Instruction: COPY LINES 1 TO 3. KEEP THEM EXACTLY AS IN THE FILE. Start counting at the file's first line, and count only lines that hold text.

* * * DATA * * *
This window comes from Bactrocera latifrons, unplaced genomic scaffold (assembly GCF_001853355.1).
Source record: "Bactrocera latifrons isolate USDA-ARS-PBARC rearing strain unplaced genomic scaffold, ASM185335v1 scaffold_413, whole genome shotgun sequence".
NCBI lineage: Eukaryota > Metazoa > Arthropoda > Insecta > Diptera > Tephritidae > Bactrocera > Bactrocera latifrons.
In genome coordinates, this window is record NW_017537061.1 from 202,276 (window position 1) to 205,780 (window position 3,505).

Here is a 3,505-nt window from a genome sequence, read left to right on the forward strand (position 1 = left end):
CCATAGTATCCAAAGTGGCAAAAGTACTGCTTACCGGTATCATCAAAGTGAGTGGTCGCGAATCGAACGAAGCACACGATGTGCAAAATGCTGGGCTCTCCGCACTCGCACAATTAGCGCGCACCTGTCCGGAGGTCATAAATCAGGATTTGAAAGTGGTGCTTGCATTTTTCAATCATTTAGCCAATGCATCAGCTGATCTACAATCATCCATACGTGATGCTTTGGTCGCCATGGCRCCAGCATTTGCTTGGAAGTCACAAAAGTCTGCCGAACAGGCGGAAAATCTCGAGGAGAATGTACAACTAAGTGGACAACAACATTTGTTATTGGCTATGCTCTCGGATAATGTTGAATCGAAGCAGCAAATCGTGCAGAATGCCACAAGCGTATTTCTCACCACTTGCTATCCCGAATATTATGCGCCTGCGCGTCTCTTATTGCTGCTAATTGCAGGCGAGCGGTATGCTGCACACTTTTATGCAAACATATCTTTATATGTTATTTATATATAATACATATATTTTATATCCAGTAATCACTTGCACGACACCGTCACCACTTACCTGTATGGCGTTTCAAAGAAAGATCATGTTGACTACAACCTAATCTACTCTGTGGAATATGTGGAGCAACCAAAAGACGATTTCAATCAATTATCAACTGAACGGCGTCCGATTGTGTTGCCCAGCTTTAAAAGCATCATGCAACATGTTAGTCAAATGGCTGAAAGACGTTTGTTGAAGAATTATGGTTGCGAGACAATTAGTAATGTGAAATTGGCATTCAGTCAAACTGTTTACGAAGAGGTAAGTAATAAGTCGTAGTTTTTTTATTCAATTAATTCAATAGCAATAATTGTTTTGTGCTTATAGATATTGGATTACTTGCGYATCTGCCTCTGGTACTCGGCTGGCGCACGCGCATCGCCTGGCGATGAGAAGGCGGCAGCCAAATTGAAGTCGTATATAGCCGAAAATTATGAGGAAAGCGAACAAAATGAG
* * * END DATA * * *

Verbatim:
This window comes from Bactrocera latifrons, unplaced genomic scaffold (assembly GCF_001853355.1).
Source record: "Bactrocera latifrons isolate USDA-ARS-PBARC rearing strain unplaced genomic scaffold, ASM185335v1 scaffold_413, whole genome shotgun sequence".
NCBI lineage: Eukaryota > Metazoa > Arthropoda > Insecta > Diptera > Tephritidae > Bactrocera > Bactrocera latifrons.